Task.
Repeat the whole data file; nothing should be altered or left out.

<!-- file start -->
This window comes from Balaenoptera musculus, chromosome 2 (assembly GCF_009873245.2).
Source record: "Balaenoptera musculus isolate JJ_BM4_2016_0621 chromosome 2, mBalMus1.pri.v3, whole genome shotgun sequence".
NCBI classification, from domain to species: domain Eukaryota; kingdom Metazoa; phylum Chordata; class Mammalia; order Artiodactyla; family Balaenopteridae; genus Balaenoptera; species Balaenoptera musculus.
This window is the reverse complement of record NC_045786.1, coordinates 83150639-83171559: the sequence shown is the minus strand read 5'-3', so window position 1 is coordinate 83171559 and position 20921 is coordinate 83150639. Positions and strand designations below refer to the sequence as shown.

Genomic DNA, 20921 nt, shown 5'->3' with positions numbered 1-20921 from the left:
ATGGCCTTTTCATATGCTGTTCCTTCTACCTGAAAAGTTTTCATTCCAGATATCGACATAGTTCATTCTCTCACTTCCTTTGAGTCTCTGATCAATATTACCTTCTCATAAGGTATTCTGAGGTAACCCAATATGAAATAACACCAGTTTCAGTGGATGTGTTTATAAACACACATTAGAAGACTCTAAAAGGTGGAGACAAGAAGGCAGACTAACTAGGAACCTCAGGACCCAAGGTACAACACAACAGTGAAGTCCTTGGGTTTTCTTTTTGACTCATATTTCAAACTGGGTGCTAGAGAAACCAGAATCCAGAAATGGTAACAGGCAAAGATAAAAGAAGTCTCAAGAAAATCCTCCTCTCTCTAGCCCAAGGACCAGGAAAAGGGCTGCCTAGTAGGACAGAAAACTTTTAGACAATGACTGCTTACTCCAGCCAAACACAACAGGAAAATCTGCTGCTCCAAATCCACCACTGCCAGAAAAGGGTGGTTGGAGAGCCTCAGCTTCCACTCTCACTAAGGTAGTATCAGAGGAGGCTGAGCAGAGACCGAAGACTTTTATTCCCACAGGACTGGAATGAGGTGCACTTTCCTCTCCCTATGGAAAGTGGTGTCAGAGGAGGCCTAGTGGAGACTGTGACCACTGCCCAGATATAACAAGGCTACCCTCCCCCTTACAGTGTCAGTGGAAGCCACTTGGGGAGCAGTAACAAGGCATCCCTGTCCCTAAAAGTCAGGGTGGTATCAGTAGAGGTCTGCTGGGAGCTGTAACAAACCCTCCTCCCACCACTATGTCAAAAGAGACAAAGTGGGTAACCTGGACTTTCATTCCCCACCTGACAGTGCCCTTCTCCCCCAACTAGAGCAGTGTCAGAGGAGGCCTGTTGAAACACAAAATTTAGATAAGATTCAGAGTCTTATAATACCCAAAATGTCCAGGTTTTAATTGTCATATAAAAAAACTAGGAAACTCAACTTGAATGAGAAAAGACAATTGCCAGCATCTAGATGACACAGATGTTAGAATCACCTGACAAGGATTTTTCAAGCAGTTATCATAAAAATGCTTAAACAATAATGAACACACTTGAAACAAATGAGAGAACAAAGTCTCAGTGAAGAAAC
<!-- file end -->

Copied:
This window comes from Balaenoptera musculus, chromosome 2 (assembly GCF_009873245.2).
Source record: "Balaenoptera musculus isolate JJ_BM4_2016_0621 chromosome 2, mBalMus1.pri.v3, whole genome shotgun sequence".
NCBI classification, from domain to species: domain Eukaryota; kingdom Metazoa; phylum Chordata; class Mammalia; order Artiodactyla; family Balaenopteridae; genus Balaenoptera; species Balaenoptera musculus.
This window is the reverse complement of record NC_045786.1, coordinates 83150639-83171559: the sequence shown is the minus strand read 5'-3', so window position 1 is coordinate 83171559 and position 20921 is coordinate 83150639. Positions and strand designations below refer to the sequence as shown.

Genomic DNA, 20921 nt, shown 5'->3' with positions numbered 1-20921 from the left:
ATGGCCTTTTCATATGCTGTTCCTTCTACCTGAAAAGTTTTCATTCCAGATATCGACATAGTTCATTCTCTCACTTCCTTTGAGTCTCTGATCAATATTACCTTCTCATAAGGTATTCTGAGGTAACCCAATATGAAATAACACCAGTTTCAGTGGATGTGTTTATAAACACACATTAGAAGACTCTAAAAGGTGGAGACAAGAAGGCAGACTAACTAGGAACCTCAGGACCCAAGGTACAACACAACAGTGAAGTCCTTGGGTTTTCTTTTTGACTCATATTTCAAACTGGGTGCTAGAGAAACCAGAATCCAGAAATGGTAACAGGCAAAGATAAAAGAAGTCTCAAGAAAATCCTCCTCTCTCTAGCCCAAGGACCAGGAAAAGGGCTGCCTAGTAGGACAGAAAACTTTTAGACAATGACTGCTTACTCCAGCCAAACACAACAGGAAAATCTGCTGCTCCAAATCCACCACTGCCAGAAAAGGGTGGTTGGAGAGCCTCAGCTTCCACTCTCACTAAGGTAGTATCAGAGGAGGCTGAGCAGAGACCGAAGACTTTTATTCCCACAGGACTGGAATGAGGTGCACTTTCCTCTCCCTATGGAAAGTGGTGTCAGAGGAGGCCTAGTGGAGACTGTGACCACTGCCCAGATATAACAAGGCTACCCTCCCCCTTACAGTGTCAGTGGAAGCCACTTGGGGAGCAGTAACAAGGCATCCCTGTCCCTAAAAGTCAGGGTGGTATCAGTAGAGGTCTGCTGGGAGCTGTAACAAACCCTCCTCCCACCACTATGTCAAAAGAGACAAAGTGGGTAACCTGGACTTTCATTCCCCACCTGACAGTGCCCTTCTCCCCCAACTAGAGCAGTGTCAGAGGAGGCCTGTTGAAACACAAAATTTAGATAAGATTCAGAGTCTTATAATACCCAAAATGTCCAGGTTTTAATTGTCATATAAAAAAACTAGGAAACTCAACTTGAATGAGAAAAGACAATTGCCAGCATCTAGATGACACAGATGTTAGAATCACCTGACAAGGATTTTTCAAGCAGTTATCATAAAAATGCTTAAACAATAATGAACACACTTGAAACAAATGAGAGAACAAAGTCTCAGTGAAGAAAC